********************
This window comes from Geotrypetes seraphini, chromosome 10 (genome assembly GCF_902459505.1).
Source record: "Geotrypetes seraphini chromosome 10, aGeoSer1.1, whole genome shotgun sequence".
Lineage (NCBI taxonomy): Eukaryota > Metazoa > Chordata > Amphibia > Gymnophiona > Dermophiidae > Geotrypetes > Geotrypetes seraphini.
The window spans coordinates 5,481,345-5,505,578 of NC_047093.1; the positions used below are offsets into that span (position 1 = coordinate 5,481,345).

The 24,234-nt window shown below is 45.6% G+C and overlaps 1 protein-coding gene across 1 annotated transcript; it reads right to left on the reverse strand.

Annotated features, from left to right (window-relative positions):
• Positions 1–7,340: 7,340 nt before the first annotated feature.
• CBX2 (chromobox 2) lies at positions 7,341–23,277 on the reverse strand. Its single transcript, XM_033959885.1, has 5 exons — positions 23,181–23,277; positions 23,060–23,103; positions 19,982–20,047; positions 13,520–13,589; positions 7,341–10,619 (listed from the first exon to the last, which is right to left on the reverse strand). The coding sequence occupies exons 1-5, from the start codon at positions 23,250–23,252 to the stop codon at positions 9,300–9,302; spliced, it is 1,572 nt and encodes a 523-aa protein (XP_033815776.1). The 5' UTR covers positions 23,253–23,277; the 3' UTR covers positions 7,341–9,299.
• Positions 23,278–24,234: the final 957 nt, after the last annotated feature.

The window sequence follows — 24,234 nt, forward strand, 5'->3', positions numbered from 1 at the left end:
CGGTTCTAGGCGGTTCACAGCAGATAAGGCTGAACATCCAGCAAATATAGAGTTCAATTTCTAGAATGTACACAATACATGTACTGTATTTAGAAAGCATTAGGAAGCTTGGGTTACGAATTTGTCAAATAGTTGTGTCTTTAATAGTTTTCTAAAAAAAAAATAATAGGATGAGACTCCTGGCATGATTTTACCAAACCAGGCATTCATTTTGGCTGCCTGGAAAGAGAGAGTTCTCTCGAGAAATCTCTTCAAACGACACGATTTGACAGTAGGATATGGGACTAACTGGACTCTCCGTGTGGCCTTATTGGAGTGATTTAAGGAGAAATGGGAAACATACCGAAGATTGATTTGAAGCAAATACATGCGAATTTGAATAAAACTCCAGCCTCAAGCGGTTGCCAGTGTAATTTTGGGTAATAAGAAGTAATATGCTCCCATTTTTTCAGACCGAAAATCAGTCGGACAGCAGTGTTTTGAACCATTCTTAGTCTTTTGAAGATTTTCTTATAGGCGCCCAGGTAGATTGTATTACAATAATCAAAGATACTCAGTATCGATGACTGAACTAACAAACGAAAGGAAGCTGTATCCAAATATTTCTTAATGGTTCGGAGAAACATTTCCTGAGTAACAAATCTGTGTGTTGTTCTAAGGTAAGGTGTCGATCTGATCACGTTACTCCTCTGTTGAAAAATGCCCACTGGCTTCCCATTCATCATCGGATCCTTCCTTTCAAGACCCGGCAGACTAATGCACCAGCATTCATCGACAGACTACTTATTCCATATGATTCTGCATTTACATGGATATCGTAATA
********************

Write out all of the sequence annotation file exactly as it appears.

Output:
This window comes from Geotrypetes seraphini, chromosome 10 (genome assembly GCF_902459505.1).
Source record: "Geotrypetes seraphini chromosome 10, aGeoSer1.1, whole genome shotgun sequence".
Lineage (NCBI taxonomy): Eukaryota > Metazoa > Chordata > Amphibia > Gymnophiona > Dermophiidae > Geotrypetes > Geotrypetes seraphini.
The window spans coordinates 5,481,345-5,505,578 of NC_047093.1; the positions used below are offsets into that span (position 1 = coordinate 5,481,345).

The 24,234-nt window shown below is 45.6% G+C and overlaps 1 protein-coding gene across 1 annotated transcript; it reads right to left on the reverse strand.

Annotated features, from left to right (window-relative positions):
• Positions 1–7,340: 7,340 nt before the first annotated feature.
• CBX2 (chromobox 2) lies at positions 7,341–23,277 on the reverse strand. Its single transcript, XM_033959885.1, has 5 exons — positions 23,181–23,277; positions 23,060–23,103; positions 19,982–20,047; positions 13,520–13,589; positions 7,341–10,619 (listed from the first exon to the last, which is right to left on the reverse strand). The coding sequence occupies exons 1-5, from the start codon at positions 23,250–23,252 to the stop codon at positions 9,300–9,302; spliced, it is 1,572 nt and encodes a 523-aa protein (XP_033815776.1). The 5' UTR covers positions 23,253–23,277; the 3' UTR covers positions 7,341–9,299.
• Positions 23,278–24,234: the final 957 nt, after the last annotated feature.

The window sequence follows — 24,234 nt, forward strand, 5'->3', positions numbered from 1 at the left end:
CGGTTCTAGGCGGTTCACAGCAGATAAGGCTGAACATCCAGCAAATATAGAGTTCAATTTCTAGAATGTACACAATACATGTACTGTATTTAGAAAGCATTAGGAAGCTTGGGTTACGAATTTGTCAAATAGTTGTGTCTTTAATAGTTTTCTAAAAAAAAAATAATAGGATGAGACTCCTGGCATGATTTTACCAAACCAGGCATTCATTTTGGCTGCCTGGAAAGAGAGAGTTCTCTCGAGAAATCTCTTCAAACGACACGATTTGACAGTAGGATATGGGACTAACTGGACTCTCCGTGTGGCCTTATTGGAGTGATTTAAGGAGAAATGGGAAACATACCGAAGATTGATTTGAAGCAAATACATGCGAATTTGAATAAAACTCCAGCCTCAAGCGGTTGCCAGTGTAATTTTGGGTAATAAGAAGTAATATGCTCCCATTTTTTCAGACCGAAAATCAGTCGGACAGCAGTGTTTTGAACCATTCTTAGTCTTTTGAAGATTTTCTTATAGGCGCCCAGGTAGATTGTATTACAATAATCAAAGATACTCAGTATCGATGACTGAACTAACAAACGAAAGGAAGCTGTATCCAAATATTTCTTAATGGTTCGGAGAAACATTTCCTGAGTAACAAATCTGTGTGTTGTTCTAAGGTAAGGTGTCGATCTGATCACGTTACTCCTCTGTTGAAAAATGCCCACTGGCTTCCCATTCATCATCGGATCCTTCCTTTCAAGACCCGGCAGACTAATGCACCAGCATTCATCGACAGACTACTTATTCCATATGATTCTGCATTTACATGGATATCGTAATA